• Testing competing models for non-negative data with many zeros:
We have developed a simple test to choose between competing models for non-negative data with many zeros; the paper is available here. Stata code to implement the test is available, type "ssc install hpc"; the code and data used in the paper are available here.

• Instrumental Variables:
We have written a crude Stata command to estimate the IV version of PPML. This estimator was originally described in Windmeijer, F. and Santos Silva, J.M.C. (1997), "Estimation of Count Data Models with Endogenous regressors: An Application to Demand for Health Care," Journal of Applied Econometrics, 12(3), pp. 281-294. Here is an example of how to use the command.
This estimator is now implemented in Stata; see the ivpoisson command and the add option (the default).

• RESET test:
Here is a sample of the code to perform the test.

• R-squared:
If you want to compute the R-squared for a model estimated by PPML, you can use the method implemented here.

• PPML performance with many zeros:
Simulation evidence on the excellent performance of the PPML estimator when the data has many zeros can be found in this Economics Letters paper.

• We have written a short reply to "The log of gravity revisited".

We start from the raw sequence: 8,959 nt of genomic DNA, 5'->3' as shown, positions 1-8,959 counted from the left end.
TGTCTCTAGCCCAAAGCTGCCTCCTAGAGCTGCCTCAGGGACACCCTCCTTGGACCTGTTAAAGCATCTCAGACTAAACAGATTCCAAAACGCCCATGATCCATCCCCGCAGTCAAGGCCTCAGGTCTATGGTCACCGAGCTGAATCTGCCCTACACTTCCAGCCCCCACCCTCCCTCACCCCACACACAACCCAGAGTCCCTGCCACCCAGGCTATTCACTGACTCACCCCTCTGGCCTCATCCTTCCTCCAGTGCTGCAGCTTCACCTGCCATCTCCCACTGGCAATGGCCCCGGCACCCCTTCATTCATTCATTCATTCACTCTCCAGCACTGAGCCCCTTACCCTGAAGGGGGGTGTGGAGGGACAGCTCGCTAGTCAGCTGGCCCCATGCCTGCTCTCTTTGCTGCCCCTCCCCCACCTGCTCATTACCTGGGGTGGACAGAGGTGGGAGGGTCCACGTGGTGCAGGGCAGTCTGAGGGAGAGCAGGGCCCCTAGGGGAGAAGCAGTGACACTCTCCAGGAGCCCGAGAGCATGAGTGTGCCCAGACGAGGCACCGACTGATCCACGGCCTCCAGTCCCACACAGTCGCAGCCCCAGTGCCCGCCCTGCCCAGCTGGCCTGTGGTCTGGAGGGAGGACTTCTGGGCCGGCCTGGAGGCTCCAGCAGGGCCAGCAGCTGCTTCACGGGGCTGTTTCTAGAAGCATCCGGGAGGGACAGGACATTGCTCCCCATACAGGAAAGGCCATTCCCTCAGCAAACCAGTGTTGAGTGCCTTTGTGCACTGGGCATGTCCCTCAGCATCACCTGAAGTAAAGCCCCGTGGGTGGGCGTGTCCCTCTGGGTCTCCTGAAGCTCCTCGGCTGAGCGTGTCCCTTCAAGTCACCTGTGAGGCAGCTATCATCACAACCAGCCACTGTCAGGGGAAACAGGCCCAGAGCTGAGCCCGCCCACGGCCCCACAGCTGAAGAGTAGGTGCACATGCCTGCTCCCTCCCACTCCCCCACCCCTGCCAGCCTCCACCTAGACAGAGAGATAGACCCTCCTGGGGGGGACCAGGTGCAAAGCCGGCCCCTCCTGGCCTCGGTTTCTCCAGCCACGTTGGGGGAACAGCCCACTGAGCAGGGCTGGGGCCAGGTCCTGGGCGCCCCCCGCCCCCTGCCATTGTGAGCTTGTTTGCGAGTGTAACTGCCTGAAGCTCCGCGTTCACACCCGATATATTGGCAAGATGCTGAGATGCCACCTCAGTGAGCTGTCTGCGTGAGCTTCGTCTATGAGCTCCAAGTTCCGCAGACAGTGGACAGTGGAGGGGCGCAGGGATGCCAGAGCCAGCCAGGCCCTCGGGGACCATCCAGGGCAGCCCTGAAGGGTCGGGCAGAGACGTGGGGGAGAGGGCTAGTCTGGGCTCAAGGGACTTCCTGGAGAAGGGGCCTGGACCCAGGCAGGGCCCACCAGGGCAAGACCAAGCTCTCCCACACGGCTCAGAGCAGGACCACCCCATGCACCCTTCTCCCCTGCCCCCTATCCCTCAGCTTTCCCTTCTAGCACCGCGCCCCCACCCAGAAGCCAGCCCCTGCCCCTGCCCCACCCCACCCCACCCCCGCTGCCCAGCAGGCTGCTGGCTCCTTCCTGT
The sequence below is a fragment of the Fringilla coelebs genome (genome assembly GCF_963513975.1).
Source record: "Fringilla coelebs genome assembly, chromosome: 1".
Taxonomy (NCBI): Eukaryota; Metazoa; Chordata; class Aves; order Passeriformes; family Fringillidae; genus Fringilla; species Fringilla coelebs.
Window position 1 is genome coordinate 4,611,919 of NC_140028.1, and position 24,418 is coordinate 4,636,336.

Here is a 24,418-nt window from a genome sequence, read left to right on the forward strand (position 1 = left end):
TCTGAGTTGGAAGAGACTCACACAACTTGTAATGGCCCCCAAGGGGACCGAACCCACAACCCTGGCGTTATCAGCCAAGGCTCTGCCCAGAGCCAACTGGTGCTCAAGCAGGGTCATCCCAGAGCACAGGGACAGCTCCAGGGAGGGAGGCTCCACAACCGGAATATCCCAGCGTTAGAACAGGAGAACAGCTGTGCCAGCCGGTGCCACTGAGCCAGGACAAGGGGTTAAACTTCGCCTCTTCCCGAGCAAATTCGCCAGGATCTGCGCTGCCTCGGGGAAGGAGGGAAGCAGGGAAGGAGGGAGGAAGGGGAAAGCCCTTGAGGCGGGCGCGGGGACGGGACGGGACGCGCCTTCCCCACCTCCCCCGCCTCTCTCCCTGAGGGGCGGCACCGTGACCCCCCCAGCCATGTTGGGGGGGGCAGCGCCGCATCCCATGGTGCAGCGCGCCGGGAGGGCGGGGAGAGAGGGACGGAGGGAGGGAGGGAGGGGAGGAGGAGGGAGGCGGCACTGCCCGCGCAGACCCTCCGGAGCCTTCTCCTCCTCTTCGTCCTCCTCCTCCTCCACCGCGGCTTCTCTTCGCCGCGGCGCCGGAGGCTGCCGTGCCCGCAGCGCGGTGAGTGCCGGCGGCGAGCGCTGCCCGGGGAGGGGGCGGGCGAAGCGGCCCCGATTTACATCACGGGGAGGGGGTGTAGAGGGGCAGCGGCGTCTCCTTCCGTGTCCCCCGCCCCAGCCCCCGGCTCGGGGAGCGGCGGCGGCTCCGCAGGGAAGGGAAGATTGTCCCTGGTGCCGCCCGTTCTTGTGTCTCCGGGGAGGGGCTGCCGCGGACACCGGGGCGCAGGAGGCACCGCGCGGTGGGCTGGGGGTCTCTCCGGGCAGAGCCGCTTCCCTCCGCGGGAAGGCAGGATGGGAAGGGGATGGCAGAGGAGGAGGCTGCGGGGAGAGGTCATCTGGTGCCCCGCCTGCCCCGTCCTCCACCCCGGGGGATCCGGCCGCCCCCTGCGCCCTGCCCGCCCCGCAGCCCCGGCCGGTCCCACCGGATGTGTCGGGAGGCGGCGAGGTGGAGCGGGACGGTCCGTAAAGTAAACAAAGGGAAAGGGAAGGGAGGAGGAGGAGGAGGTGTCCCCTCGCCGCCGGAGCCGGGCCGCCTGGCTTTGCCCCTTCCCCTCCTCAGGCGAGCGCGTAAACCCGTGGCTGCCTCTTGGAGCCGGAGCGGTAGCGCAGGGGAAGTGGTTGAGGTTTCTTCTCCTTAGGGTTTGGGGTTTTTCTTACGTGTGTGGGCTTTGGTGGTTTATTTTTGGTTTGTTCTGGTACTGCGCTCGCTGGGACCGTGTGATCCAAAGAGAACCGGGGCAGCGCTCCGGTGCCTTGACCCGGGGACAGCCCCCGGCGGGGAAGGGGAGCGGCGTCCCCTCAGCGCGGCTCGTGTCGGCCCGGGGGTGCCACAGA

• If you want to compute 'undertrading' and 'overtrading' after fixed-effects regressions with panel data, you need to obtain a set of residuals with zero mean. Here is how to do it.

• In this Annual Review of Economics paper we use PPML and panel data to estimate the trade effect of the euro; an earlier version is available here.

• Related work by other authors:

1. James Anderson, Mario Larch, and Yoto Yotov have recently used PPML for a different purpose; their paper can be seen here.
2. Thibault Fally has provided an additional motivation for using PPML; his interesting paper can be found here.
3. This short and free book by Yoto Yotov, Roberta Piermartini, Jos�-Antonio Monteiro, and Mario Larch discusses state-of-the-art methods to estimate gravity equations and provides practical examples.
4. Tom Zylkin has done some excellent work on the estimation of gravity equations using PPML; some of his work is cited above, but it is worth checking his home page for updates.

• FAQs & myths about the Log of Gravity

1 - Why can't we just use the log-linear model with robust/clustered standard errors?
2 - Does PPML perform poorly when the data has a large proportion of zeros?
3 - Does PPML assume equi-dispersion?
4 - How can a continuous variable like exports have a Poisson distribution?
5 - Why use a count data estimator when the dependent variable is continuous?
6 - Why not use other count data models like the negative-binomial or zero inflated models?
7 - Can Vuong's tests for non-nested hypotheses be used to choose between the PPML and the ZIP?
8 - Can we use the AIC and BIC to choose between PPML and other methods or models?
9 - Can PPML be used when there is over-dispersion in the data?

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Last updated on 18 August 2021